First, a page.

As described just above, the new medium of the printed book contributed greatly to the growth of science in Europe during the centuries that followed. It enabled an expansion of the educated populace, and it allowed for the wide distribution of new scientific observations along with new ideas and theories to explain those observations. Also, by contributing to the spread of the Protestant Revolution, which fragmented the social and cultural influence of the Church, the printed book made it possible (at least in some parts of Europe) to consider new explanations for natural phenomena without concern for how the Church in Rome might look upon those explanations.

But the printed book also began to reshape how educated Europeans thought of themselves and – perhaps – how they thought, period. Consider, for example, Diderot’s Encyclopédie, one of the major events of the 18th century. The underlying goals of the project – “the accumulation, codification, and systematic preservation of knowledge” (p. 300) – assume that knowledge itself is that which can be gathered into books. Or to say it another way, printed books are containers for knowledge, and knowledge consists of those things that can be organized into a form to be represented in a printed book. In practice, this turned out to be a powerful assumption, but whether it accurately describes knowledge in its entirety is debatable.

Consider as another example the philosopher and mathematician Rene Descartes and his famous dictum, “I think, therefore I am” (Cogito ergo sum). By this Descartes means that, although I might doubt the existence of all else, and reject the reports of my senses as possible deceptions, I can at least be certain of the existence of this cogitating (that is, thinking) mind, which asks itself, “What can I be certain of knowing?” The existence of these thoughts implies the mind that thinks them, and the existence of that mind – according to Descartes’ logic – implies the self of which that mind is the essential feature. Therefore, “I am.” (Note that this chain of reasoning does not necessarily establish the existence of a physical body for that self to reside in … Descartes’ “I” had to do a lot more thinking before he was able to devise a logical argument for that connection.)

But let’s stop and consider this for a moment. This idea that Descartes had (still strongly influential in today’s Western world) of a solitary self, this free-floating thinking mind, cogitating inside itself and deducing conclusions divorced from any connection to the external world: this idea would have made almost no sense at all to thinkers of earlier times… certainly not to medieval Christian thinkers, and certainly not to the ancient Greeks. Take Socrates, for instance. For Socrates, “to think” is to engage in oral dialogue with other minds, testing one’s opinions and perceptions against their challenges, arriving eventually at some tentatively held conclusion. Neither the thinker, nor the mind, nor even the self (the “I”) makes much sense outside of a community of thinking peers. So how is it that we come to such a substantially different notion as Descartes’ solitary “I”?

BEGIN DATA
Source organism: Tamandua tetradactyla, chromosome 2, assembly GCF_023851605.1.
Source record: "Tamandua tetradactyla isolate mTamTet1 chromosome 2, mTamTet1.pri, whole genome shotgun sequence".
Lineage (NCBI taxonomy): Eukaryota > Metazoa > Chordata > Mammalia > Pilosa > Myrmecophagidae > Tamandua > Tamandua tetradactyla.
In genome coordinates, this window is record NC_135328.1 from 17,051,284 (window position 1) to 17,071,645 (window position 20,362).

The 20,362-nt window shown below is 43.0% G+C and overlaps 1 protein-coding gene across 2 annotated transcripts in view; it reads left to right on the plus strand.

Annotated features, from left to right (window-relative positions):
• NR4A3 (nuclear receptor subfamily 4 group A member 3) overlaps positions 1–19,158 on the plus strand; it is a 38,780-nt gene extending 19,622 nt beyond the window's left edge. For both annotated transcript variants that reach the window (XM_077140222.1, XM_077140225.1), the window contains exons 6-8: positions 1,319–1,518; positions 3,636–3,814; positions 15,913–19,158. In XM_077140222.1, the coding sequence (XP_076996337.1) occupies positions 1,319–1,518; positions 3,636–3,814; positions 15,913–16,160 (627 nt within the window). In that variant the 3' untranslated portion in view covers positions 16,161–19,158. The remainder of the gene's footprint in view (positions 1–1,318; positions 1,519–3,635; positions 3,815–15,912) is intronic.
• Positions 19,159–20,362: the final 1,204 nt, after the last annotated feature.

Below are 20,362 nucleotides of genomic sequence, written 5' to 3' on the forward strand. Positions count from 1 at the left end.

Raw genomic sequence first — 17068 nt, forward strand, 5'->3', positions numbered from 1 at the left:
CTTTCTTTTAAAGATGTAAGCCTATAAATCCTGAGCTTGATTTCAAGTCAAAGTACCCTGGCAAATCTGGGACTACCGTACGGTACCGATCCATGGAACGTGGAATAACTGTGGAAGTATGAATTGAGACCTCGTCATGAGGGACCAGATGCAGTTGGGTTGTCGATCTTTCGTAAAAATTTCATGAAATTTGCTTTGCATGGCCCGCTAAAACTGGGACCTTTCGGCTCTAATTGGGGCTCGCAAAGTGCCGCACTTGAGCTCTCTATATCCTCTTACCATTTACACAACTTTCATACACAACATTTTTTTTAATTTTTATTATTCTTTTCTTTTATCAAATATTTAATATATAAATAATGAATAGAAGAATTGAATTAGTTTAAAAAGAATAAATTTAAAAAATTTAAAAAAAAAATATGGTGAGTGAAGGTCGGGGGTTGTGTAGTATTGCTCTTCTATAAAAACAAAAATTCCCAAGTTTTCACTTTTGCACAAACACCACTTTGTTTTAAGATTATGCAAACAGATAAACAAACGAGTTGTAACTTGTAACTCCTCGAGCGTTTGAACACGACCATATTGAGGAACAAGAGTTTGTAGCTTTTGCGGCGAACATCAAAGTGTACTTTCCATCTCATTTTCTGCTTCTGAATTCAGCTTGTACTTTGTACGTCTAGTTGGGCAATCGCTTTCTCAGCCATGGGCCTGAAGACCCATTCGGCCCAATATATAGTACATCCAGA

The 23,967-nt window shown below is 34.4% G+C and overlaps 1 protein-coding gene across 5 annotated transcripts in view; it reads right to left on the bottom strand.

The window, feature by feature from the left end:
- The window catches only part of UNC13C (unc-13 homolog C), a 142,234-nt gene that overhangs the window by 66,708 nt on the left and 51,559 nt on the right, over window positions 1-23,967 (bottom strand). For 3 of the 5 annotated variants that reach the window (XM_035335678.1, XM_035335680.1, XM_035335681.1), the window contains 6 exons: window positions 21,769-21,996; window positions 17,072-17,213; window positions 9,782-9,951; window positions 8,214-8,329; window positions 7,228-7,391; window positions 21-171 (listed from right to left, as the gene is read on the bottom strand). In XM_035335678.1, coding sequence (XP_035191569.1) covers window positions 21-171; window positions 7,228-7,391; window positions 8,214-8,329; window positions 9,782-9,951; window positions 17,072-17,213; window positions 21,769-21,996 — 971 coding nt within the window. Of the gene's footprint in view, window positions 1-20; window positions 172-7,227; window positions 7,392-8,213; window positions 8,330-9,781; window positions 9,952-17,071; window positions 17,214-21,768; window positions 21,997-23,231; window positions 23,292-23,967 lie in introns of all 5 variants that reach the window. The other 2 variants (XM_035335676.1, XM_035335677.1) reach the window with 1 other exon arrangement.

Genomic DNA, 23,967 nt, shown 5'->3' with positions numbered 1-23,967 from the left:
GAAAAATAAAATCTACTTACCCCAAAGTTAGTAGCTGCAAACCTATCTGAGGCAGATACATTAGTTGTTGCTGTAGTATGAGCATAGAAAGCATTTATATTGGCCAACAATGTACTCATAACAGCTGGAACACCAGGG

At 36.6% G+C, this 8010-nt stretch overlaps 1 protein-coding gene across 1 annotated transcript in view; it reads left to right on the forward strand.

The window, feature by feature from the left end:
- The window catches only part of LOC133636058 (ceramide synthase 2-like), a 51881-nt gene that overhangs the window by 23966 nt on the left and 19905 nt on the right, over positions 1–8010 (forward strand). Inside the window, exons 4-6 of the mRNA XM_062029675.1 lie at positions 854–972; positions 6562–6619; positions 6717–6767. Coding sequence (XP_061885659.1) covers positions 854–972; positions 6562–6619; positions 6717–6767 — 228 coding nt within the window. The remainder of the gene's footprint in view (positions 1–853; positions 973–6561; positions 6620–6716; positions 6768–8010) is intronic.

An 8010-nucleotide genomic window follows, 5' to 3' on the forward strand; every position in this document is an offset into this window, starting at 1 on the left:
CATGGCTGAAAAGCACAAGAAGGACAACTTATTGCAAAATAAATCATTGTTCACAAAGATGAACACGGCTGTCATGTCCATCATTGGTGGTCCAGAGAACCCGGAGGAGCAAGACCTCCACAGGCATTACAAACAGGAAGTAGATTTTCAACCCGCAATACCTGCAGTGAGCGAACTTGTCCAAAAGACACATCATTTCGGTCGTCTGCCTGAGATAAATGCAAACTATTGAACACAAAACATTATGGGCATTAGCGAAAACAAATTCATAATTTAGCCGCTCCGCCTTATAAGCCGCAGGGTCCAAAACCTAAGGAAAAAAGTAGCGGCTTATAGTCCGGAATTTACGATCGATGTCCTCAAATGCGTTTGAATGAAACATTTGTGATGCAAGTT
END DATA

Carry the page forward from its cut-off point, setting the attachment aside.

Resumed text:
The answer to that question is pretty complex, and we don’t really have a complete answer yet. It would include, among other things, the history of the development of individualism (discussed in your textbook in its coverage of the Renaissance period). However, a fairly persuasive argument can be made that part of the answer lies with the printed book. Before the coming of the printed book, reading was still frequently a communal activity. One read to others, or with others, or others read to you — aloud. Even if you were alone in the room, chances are that you read aloud, softly, to yourself — almost as if there were others with you. (Most books during this time were in monastery libraries and frequently dealt with spiritual subjects, so reading them could be seen as another form of worship. In this context reading aloud, “in the presence of God,” made sense.) The practice of reading silently, as we usually do today, was rare. It was only after the arrival of the printed book that reading silently to oneself became a common practice. It’s hard to say why, exactly. Perhaps it’s simply that there were so many more books, and so many more people had access to them, that you were more likely to be in the vicinity of other people when you were reading… other people who didn’t necessarily wish to hear your book as you read it. Or perhaps it’s because many of these new books dealt with secular (non-spiritual) subjects, so the question of worship didn’t enter into the equation, which would remove part of the justification for reading aloud. Or perhaps it’s a combination of these and many other reasons. At any rate, we started to read silently. And when we did, something changed.